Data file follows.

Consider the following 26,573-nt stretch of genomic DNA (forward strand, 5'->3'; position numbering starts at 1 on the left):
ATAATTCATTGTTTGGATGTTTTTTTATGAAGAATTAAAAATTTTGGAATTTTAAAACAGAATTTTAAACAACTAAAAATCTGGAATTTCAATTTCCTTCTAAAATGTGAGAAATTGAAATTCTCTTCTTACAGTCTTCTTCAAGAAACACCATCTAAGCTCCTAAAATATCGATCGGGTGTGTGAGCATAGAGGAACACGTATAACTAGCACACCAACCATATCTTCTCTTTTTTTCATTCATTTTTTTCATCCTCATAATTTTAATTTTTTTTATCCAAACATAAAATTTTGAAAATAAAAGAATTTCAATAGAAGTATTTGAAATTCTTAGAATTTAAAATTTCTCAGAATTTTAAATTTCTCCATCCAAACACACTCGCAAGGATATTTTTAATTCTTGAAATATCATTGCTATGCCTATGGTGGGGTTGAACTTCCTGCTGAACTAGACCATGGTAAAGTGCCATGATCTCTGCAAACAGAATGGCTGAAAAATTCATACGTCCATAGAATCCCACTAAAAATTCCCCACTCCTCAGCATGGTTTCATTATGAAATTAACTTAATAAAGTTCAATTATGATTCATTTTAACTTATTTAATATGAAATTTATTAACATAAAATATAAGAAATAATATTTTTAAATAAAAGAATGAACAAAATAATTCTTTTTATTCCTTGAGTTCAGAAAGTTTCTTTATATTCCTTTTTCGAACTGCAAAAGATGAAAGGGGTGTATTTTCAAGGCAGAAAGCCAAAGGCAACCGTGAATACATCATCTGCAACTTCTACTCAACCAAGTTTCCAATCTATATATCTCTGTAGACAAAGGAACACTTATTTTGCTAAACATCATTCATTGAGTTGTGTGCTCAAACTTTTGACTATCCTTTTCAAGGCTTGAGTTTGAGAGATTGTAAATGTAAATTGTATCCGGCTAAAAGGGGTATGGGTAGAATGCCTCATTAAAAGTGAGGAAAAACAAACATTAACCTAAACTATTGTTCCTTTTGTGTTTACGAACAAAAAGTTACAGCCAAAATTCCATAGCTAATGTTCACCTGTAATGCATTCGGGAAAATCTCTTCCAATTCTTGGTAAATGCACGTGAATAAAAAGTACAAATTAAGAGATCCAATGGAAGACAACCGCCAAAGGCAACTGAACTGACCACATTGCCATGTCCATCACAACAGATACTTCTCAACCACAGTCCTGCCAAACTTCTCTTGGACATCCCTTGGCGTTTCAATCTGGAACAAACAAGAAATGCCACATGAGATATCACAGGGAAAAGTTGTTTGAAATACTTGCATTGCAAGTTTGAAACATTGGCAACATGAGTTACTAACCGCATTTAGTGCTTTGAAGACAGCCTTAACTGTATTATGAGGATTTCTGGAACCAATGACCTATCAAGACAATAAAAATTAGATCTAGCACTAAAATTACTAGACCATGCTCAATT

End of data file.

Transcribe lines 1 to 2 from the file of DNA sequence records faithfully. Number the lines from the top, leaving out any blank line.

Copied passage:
Consider the following 26,573-nt stretch of genomic DNA (forward strand, 5'->3'; position numbering starts at 1 on the left):
ATAATTCATTGTTTGGATGTTTTTTTATGAAGAATTAAAAATTTTGGAATTTTAAAACAGAATTTTAAACAACTAAAAATCTGGAATTTCAATTTCCTTCTAAAATGTGAGAAATTGAAATTCTCTTCTTACAGTCTTCTTCAAGAAACACCATCTAAGCTCCTAAAATATCGATCGGGTGTGTGAGCATAGAGGAACACGTATAACTAGCACACCAACCATATCTTCTCTTTTTTTCATTCATTTTTTTCATCCTCATAATTTTAATTTTTTTTATCCAAACATAAAATTTTGAAAATAAAAGAATTTCAATAGAAGTATTTGAAATTCTTAGAATTTAAAATTTCTCAGAATTTTAAATTTCTCCATCCAAACACACTCGCAAGGATATTTTTAATTCTTGAAATATCATTGCTATGCCTATGGTGGGGTTGAACTTCCTGCTGAACTAGACCATGGTAAAGTGCCATGATCTCTGCAAACAGAATGGCTGAAAAATTCATACGTCCATAGAATCCCACTAAAAATTCCCCACTCCTCAGCATGGTTTCATTATGAAATTAACTTAATAAAGTTCAATTATGATTCATTTTAACTTATTTAATATGAAATTTATTAACATAAAATATAAGAAATAATATTTTTAAATAAAAGAATGAACAAAATAATTCTTTTTATTCCTTGAGTTCAGAAAGTTTCTTTATATTCCTTTTTCGAACTGCAAAAGATGAAAGGGGTGTATTTTCAAGGCAGAAAGCCAAAGGCAACCGTGAATACATCATCTGCAACTTCTACTCAACCAAGTTTCCAATCTATATATCTCTGTAGACAAAGGAACACTTATTTTGCTAAACATCATTCATTGAGTTGTGTGCTCAAACTTTTGACTATCCTTTTCAAGGCTTGAGTTTGAGAGATTGTAAATGTAAATTGTATCCGGCTAAAAGGGGTATGGGTAGAATGCCTCATTAAAAGTGAGGAAAAACAAACATTAACCTAAACTATTGTTCCTTTTGTGTTTACGAACAAAAAGTTACAGCCAAAATTCCATAGCTAATGTTCACCTGTAATGCATTCGGGAAAATCTCTTCCAATTCTTGGTAAATGCACGTGAATAAAAAGTACAAATTAAGAGATCCAATGGAAGACAACCGCCAAAGGCAACTGAACTGACCACATTGCCATGTCCATCACAACAGATACTTCTCAACCACAGTCCTGCCAAACTTCTCTTGGACATCCCTTGGCGTTTCAATCTGGAACAAACAAGAAATGCCACATGAGATATCACAGGGAAAAGTTGTTTGAAATACTTGCATTGCAAGTTTGAAACATTGGCAACATGAGTTACTAACCGCATTTAGTGCTTTGAAGACAGCCTTAACTGTATTATGAGGATTTCTGGAACCAATGACCTATCAAGACAATAAAAATTAGATCTAGCACTAAAATTACTAGACCATGCTCAATT